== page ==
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Credit Suisse To Borrow $53.7 Bn From Swiss Central Bank To Reinforce Group: WSJ
Senior debts are loans secured by collateral (assets) that must be paid off before any other debts when a company goes into default
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Credit Suisse on Thursday announced that it would borrow almost USD 53.7 billion from the Swiss central bank to reinforce the group after a plunge in its share prices. The giant lender's shares dropped as much as 24 per cent.
According to The Wall Street Journal, Credit Suisse, by doing this, plans to shore up its liquidity, capping a day in which fears about the health of global banks leapfrogged to Europe from North America. The bank also said it would repurchase USD 3 billion worth of senior debt whose value has plunged along with the perceived health of banks on both sides of the Atlantic. The Zurich firm stressed in a press release issued in the evening in New York that it was intent on simplifying its structure and better serving customers, WSJ said.
Senior debts are loans secured by collateral (assets) that must be paid off before any other debts when a company goes into default.
"These measures demonstrate decisive action to strengthen Credit Suisse as we continue our strategic transformation to deliver value to our clients and other stakeholders," Chief Executive Officer Ulrich Koerner said in the release. "My team and I are resolved to move forward rapidly to deliver a simpler and more focused bank built around client needs."
Credit Suisse shares jumped more than 20 per cent early Thursday after the bank said it had tapped the financing, WSJ reported. Credit Suisse bonds also rose, though they didn't regain all the lost ground from the previous day's plunge.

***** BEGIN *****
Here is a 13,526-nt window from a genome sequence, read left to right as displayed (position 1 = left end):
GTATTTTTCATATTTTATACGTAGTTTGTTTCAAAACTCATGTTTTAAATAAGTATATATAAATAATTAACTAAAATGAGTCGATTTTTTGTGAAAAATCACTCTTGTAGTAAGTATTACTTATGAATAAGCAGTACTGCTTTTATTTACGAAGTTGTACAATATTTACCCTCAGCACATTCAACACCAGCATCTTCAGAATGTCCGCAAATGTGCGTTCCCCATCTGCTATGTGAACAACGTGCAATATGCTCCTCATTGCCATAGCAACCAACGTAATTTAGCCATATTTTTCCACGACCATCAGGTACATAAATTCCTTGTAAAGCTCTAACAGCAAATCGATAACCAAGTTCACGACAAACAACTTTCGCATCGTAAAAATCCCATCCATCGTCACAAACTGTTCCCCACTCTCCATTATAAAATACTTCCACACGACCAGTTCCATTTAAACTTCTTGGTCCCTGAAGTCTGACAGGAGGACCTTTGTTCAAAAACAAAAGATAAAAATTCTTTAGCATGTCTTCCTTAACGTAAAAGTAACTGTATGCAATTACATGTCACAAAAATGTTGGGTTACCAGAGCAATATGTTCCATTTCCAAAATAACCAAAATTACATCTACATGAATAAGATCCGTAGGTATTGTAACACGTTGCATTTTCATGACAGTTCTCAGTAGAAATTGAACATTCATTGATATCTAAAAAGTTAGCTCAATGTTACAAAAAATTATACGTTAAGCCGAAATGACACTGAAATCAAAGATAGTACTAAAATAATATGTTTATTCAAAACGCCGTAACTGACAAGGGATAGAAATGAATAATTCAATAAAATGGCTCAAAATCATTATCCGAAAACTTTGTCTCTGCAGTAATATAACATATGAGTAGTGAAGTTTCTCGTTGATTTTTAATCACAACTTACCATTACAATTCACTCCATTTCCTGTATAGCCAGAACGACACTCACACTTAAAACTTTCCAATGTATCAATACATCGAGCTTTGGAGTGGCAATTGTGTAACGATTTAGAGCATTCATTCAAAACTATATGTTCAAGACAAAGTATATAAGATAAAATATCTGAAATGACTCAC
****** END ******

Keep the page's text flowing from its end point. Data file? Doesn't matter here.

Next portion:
According to WSJ, Credit Suisse's plans mark the latest bombshell in a week full of them, as global banks struggle to fend off growing concerns that they and their overseers haven't sufficiently prepared for a world characterised by high inflation, high interest rates and high investor anxiety.
The announcement came just hours after a dreary trading day concluded with Credit Suisse's New York traded depositary shares and major US stock indexes paring losses thanks to a statement by the Swiss National Bank that it stood ready to provide the firm with liquidity.
Investor confidence in Credit Suisse crumbled on Wednesday, unleashing worries that a banking crisis centred among US regional banks had spread across the Atlantic and was poised to unleash substantial damage to markets and the economy, WSJ said on Thursday.
Before the regulator's announcement, shares in the Swiss bank had slid 24 per cent to a new low. Prices on its bonds fell to distressed levels, indicating investors were pricing in the possibility the bank could default, WSJ reported on Thursday. (ANI)